The frustration in that process showed itself Sunday when Mr. Abbas accused Israel of failing to present detailed proposals for borders and security. Mr. Netanyahu accused the Palestinian side of refusing to discuss Israel's security needs.

The quartet of international Mideast mediators — the U.S., the UN, the European Union and Russia — is urging a resumption of formal negotiations with the goal of getting an agreement by the end of the year.

"The status quo is not an option. We support a two-state solution that is negotiated by the two parties in good faith and without preconditions," Mr. Baird said, largely steering clear of the main issues of contention between the two sides.

"We believe the statement by the quartet this past September lays the foundation for a return to negotiations. We encourage both sides to accept the quartet's principles and return to sustained, direct talks. In that sense, we hold out hope for recent, helpful interventions by Jordan and others."

Mr. Baird said Israel "embodies principles that Canada values and respects. It is a beacon of light in a region that craves freedom, democracy, human rights and the rule of law."

He pledged Canada's support in the aftermath of the Arab Spring uprisings and in the face of terrorist threats and political opposition in such forums as the UN.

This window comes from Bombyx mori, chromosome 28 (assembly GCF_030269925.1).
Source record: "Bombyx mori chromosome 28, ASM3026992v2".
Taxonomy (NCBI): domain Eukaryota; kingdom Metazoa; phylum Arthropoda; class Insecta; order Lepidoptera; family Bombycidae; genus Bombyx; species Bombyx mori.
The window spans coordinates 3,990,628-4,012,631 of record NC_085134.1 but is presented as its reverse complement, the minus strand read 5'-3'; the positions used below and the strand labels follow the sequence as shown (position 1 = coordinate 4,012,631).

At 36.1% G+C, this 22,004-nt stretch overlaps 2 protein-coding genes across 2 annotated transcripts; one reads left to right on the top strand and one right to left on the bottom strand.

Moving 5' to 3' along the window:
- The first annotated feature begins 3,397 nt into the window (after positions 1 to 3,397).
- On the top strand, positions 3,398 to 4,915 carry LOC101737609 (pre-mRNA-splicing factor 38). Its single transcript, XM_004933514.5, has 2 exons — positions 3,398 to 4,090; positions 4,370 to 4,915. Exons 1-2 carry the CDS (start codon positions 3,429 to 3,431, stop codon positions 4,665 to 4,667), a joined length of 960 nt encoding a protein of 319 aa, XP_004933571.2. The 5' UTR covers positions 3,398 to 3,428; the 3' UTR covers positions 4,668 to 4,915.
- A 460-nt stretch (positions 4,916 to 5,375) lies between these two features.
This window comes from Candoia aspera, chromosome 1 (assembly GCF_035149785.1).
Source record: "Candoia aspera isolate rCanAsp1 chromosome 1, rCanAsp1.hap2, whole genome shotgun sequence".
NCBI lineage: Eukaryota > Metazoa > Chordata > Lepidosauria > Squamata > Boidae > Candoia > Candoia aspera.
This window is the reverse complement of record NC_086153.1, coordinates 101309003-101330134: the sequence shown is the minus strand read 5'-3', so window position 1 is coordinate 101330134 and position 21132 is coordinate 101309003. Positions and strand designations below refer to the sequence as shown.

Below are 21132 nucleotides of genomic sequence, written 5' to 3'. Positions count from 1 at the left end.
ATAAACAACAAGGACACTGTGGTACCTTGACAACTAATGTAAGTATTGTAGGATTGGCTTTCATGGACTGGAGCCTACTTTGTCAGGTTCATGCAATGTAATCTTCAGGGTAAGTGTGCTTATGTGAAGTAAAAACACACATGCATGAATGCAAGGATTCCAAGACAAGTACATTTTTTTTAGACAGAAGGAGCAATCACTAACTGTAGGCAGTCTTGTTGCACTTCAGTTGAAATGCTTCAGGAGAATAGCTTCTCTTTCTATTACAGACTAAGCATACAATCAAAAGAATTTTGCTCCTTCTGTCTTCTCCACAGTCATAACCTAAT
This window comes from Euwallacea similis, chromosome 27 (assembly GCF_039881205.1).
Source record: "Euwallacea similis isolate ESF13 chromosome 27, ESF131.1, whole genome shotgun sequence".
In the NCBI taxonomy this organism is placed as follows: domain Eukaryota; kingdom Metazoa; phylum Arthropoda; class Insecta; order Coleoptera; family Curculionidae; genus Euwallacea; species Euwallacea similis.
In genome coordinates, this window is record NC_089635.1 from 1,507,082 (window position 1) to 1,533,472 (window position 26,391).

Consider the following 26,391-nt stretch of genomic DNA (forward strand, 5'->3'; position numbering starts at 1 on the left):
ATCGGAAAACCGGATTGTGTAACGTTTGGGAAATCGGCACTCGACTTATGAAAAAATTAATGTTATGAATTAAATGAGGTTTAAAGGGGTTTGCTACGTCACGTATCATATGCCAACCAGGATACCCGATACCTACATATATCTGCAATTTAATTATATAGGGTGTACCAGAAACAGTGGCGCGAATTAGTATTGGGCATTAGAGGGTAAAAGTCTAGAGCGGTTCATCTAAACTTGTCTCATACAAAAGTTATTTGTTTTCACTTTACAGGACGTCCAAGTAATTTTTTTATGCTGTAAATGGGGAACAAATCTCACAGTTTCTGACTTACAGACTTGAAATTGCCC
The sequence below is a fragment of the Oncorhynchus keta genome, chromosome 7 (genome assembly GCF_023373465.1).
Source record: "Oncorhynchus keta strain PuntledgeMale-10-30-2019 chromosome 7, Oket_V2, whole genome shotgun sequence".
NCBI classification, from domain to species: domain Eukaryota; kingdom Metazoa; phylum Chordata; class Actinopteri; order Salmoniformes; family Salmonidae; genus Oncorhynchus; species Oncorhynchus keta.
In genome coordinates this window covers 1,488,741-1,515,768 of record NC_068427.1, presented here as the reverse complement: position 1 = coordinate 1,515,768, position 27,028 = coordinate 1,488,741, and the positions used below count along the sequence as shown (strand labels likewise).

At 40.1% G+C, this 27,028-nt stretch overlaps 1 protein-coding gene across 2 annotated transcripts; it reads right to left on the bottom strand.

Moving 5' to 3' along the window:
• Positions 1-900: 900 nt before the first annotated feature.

"Whether it is rockets raining down on Israeli schools, or the constant barrage of rhetorical demonization, double standards and delegitimization, Israel is under attack," Mr. Baird said.

"It is symptomatic of that new ill — the new anti-Semitism."

Mr. Baird began his first full day in Israel by attending the opening of a new Holocaust education facility in Jerusalem.

Mr. Baird said the new seminars wing of the International School for Holocaust Education at Yad Vashem will play a key role in ensuring humanity doesn't forget the lessons of genocide.

The campus holds seminars each year for educators from 55 countries around the world and Israel and develops country-specific and custom-made tools for different age groups in more than 20 languages.

Jewish philanthropist Joseph Gottdenker, himself a Holocaust survivor, said Yad Vashem gives a voice and a name to each person who perished, "and restores to them the dignity of living history."

"Holocaust education enables us to remember the lessons of the past and provides guidance to a more tolerant, hopeful and brighter future," Mr. Gottdenker said.

In 2011, the school hosted 67 seminars for educators and lay leaders around the world, twice the numbers held in recent years.

Mr. Baird, a black skull cap perched on his head, emphasized the importance of Yad Vashem and its new 4,100-square-metre facility in documenting and teaching the lessons of the Holocaust.

"There is no better friend to Israel than Canada," Mr. Baird said. "We shall always be there for you, and in front of you."

On Tuesday, Mr. Baird and Mr. Flaherty continue their busy round of meetings with top Israeli financial, trade and defence officials.